Tier 1 - The Elite Prospects
These prospects are expected to be in the top 25-50 prospects overall, and have the potential to be among the top options at their position regardless of format or league size.
No Royals prospects at this time meet Tier 1 criteria.
Tier 2 - The Top 100 Candidates
These prospects are expected to be in the discussion for the top 100 prospects overall, and are expected to be starting options in all formats.
#1 - Raul A. Mondesi (SS)
Age on Opening Day: 20
The son of former Dodger/Blue Jay/Yankee outfielder Raul Mondesi Sr., Raul Adalberto Mondesi will not be putting up big time counting stats like dad did anytime soon. Ranked as the #33 overall prospect by MLB.com, Mondesi is no stranger being on top prospect lists; he has appeared on MLB.com’s top 100 prospects each of the last 3 seasons. Mondesi struggled quite a bit in 2015, as he hit .243 with a BB/K of 17/88 and a horrid OBP of .279. While the talent is undoubtedly there, he hasn’t seen much improvement in his game over the last 3 years from a fantasy standpoint. One thing to note, Mondesi has been much younger than the competition at each of his minor league stops. His development may have been hindered somewhat by the Royals aggressively pushing him through their minor league system. At this point Mondesi is worth way more to the Royals than prospective fantasy owners, but with his baseball pedigree and future potential, he is still worth a roster spot in all leagues with MiLB rosters.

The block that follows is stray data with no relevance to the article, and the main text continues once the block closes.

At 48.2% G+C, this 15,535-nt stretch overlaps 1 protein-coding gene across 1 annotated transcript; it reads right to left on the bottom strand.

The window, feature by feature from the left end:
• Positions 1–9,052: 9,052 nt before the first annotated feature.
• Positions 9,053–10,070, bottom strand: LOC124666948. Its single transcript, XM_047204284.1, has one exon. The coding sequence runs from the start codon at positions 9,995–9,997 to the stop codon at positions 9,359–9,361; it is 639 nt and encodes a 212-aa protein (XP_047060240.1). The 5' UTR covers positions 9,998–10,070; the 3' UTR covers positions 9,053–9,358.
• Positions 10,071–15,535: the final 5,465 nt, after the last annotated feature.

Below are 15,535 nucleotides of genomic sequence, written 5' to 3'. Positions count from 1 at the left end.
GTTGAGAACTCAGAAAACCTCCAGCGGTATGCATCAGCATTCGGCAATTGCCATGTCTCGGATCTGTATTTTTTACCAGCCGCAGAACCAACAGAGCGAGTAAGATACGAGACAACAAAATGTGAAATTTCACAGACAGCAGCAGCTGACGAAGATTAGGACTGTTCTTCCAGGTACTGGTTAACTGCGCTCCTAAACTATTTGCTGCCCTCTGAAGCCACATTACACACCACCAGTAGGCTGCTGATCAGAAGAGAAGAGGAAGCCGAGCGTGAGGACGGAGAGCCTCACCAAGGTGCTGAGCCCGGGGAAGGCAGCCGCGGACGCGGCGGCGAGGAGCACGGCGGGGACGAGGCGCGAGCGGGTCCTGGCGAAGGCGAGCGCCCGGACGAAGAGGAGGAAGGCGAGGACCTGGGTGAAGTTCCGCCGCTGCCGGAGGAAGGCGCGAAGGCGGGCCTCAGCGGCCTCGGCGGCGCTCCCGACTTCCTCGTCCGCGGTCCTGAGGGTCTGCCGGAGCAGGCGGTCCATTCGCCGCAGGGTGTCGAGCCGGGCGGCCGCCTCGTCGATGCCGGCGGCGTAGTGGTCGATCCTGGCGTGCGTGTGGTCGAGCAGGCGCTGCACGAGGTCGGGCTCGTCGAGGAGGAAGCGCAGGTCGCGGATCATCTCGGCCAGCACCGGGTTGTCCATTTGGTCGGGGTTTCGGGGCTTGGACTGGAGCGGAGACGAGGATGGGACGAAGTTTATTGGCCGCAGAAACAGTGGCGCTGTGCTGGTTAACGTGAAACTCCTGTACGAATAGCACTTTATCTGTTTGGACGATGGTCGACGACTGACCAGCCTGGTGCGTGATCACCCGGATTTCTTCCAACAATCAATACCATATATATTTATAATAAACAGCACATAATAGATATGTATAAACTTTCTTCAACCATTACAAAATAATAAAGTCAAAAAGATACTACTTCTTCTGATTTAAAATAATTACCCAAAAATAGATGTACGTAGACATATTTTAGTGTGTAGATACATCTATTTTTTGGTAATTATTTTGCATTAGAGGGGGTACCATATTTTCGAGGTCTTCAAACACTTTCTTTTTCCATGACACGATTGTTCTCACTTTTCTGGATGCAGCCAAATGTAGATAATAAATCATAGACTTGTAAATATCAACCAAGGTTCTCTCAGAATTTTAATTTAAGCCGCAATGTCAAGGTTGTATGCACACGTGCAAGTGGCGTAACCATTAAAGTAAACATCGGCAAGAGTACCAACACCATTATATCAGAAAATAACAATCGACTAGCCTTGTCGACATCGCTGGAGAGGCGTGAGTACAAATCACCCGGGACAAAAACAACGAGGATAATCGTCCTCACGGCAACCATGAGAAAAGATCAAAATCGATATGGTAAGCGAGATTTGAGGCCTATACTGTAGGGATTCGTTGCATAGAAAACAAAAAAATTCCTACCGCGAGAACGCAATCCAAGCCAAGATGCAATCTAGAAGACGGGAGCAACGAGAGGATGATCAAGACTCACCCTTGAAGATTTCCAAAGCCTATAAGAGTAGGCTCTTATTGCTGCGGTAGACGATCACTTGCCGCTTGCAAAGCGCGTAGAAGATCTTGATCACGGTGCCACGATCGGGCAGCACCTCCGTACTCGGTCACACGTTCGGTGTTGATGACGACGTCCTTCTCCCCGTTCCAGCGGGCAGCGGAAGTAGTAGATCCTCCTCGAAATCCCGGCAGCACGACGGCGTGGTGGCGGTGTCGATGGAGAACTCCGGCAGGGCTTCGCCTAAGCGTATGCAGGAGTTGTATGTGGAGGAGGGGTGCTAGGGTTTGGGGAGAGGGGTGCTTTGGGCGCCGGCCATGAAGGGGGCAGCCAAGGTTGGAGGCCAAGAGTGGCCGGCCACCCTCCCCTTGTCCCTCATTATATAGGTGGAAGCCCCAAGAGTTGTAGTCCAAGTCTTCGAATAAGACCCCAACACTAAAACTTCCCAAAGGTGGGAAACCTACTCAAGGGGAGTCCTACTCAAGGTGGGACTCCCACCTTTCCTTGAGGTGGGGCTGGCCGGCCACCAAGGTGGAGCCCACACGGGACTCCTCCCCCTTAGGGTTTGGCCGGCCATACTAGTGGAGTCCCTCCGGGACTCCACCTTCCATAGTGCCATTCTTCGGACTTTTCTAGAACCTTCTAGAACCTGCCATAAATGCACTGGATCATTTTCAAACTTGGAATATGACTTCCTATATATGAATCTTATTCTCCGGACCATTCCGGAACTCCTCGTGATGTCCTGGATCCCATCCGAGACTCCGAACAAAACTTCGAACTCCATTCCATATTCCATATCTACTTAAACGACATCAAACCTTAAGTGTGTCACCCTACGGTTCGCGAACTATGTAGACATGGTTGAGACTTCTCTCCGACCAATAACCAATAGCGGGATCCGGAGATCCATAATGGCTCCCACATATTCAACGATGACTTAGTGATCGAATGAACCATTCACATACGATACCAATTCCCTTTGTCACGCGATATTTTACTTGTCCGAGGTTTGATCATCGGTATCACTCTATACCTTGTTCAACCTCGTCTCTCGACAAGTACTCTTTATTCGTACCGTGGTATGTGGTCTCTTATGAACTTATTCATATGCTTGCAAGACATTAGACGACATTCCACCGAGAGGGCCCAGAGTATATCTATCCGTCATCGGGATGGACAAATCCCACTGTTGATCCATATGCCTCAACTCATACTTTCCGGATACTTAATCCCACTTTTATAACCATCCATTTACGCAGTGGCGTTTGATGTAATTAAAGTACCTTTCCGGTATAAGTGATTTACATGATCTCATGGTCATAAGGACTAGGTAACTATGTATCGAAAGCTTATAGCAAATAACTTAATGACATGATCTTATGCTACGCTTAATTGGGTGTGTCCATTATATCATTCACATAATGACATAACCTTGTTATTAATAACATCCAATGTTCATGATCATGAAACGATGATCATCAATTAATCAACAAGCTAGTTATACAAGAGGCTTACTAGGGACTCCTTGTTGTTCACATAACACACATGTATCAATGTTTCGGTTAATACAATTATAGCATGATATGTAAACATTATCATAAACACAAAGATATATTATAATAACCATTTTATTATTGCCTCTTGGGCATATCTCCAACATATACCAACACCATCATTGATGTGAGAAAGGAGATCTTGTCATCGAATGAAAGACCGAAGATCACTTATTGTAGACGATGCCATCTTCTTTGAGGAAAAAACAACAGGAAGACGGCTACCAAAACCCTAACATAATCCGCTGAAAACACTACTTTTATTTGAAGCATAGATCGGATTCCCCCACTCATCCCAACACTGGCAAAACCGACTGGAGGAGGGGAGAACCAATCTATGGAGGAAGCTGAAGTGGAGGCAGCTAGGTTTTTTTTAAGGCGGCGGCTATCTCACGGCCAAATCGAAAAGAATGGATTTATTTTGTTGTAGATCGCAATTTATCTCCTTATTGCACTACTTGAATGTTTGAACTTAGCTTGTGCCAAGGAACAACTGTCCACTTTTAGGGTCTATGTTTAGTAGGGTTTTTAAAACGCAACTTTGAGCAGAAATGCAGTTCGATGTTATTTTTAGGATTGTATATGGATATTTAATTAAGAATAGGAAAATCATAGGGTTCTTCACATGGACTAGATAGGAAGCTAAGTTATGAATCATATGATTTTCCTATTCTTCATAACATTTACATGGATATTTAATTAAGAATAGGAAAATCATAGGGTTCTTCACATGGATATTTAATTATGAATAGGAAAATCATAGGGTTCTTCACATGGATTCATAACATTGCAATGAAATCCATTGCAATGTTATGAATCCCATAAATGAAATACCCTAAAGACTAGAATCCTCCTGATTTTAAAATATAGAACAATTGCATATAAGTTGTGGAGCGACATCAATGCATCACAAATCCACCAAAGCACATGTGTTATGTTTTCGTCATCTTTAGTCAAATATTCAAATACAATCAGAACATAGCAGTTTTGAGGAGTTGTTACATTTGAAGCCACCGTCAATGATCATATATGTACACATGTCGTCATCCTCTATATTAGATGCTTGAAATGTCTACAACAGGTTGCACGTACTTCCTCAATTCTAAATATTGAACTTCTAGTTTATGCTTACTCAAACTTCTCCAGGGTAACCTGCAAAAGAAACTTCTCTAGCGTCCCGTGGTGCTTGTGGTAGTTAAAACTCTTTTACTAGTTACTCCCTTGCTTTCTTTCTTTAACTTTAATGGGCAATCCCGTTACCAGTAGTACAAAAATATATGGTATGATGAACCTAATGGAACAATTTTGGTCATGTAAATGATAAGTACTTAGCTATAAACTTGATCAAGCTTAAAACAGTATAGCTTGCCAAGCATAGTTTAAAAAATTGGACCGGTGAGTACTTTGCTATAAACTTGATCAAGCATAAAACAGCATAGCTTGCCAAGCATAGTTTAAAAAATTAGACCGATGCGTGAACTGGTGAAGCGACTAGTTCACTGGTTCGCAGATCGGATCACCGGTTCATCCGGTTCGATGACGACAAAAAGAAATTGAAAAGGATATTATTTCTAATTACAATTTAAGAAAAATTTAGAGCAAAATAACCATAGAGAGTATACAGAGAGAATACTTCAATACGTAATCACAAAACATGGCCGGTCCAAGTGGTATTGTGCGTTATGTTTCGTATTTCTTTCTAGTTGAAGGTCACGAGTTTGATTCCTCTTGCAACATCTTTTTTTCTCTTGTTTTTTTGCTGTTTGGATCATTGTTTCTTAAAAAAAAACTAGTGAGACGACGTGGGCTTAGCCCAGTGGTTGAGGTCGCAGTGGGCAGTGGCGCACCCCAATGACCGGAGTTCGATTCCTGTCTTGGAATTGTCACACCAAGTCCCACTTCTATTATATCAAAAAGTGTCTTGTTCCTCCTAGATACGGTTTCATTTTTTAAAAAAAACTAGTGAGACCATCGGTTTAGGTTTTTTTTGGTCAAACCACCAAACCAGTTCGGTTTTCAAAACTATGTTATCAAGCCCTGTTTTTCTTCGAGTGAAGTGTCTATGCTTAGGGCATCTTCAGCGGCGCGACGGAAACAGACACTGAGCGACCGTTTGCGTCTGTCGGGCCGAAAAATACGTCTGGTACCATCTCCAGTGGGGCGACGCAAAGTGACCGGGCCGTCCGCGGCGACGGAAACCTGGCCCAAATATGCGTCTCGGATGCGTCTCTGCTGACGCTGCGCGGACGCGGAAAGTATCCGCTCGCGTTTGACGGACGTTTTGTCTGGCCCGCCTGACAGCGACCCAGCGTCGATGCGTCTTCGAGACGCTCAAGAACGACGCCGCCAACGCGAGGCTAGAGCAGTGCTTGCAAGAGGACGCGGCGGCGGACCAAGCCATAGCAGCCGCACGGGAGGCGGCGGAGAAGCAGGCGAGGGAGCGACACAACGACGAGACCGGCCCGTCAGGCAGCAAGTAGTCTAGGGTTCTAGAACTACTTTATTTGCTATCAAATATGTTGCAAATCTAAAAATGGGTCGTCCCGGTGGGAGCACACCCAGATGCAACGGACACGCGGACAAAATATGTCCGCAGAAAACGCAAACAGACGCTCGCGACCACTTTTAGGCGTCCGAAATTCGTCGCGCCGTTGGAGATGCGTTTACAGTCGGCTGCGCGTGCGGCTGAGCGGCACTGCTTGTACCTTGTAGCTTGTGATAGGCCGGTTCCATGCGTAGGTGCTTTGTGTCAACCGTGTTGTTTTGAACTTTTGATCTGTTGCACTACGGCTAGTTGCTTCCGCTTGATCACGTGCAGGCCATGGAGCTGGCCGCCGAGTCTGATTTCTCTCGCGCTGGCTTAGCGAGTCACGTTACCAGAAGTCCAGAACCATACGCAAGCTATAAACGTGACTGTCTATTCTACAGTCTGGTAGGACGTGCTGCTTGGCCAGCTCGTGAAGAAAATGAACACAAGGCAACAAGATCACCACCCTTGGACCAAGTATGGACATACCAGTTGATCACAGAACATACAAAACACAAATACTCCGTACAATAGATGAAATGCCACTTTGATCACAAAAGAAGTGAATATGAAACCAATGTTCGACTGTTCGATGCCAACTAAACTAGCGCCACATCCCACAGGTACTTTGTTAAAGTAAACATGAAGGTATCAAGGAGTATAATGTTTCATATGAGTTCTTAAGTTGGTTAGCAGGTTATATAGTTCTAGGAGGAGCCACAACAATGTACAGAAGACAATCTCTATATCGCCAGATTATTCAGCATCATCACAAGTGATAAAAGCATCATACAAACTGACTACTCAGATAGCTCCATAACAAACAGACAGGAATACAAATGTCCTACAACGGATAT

#2 - Kyle Zimmer (RHP)
Age on Opening Day: 24
Former 5th overall pick Kyle Zimmer’s pro career has somewhat been hampered by injuries. He missed nearly the entire 2014 season due to arthroscopic shoulder surgery, and didn’t see his first action in 2015 until May 29th. If it wasn’t for injuries, I believe our prospect staff would’ve been more inclined to peg him as the Royals #1 prospect in the organization. Zimmer has very high upside, as he has the ability to miss bats consistently with two plus pitches. MLB.com grades his repertoire as having 4 average to above average pitches, which is very seldom seen. Zimmer is a very tough prospect to project given he’s only thrown over 64.2 innings once in his MiLB career. Zimmer is quite the speculation play, but has the upside of a #2 fantasy starter if he ends up staving off the injuries.
Tier 3 - The Next Group of Starters
These prospects would likely slot into the 100-200 range on an overall ranking list, and would be starters in mid-depth formats like 12 and 14 team leagues.
#3 - Ashe Russell (RHP)
Age on Opening Day: 19
Ranked as the #83 prospect on MLB.com’s top 100 prospect list, Russell was a first round draft pick in 2015 from Cathedral High School out of Indianapolis, Indiana. Russell’s best pitch his is fastball which works into the mid 90’s with some reports saying he’s topped out as high as 97mph. He has a plus slider to pair with his fastball which could make for a deadly relief pitching option. For the time being it looks like the Royals will be developing him as a starter; the development of his changeup will be a contributing factor to whether or not he remains a starter. Russell is one of the more intriguing arms in the Royals’ org as he has one of the higher ceilings. He’s still years away from contributing making it difficult to project what kind of impact he will have in fantasy, but for now he could become a mid-rotational fantasy starter or a good source of holds/saves if the Royals end up going the RP route.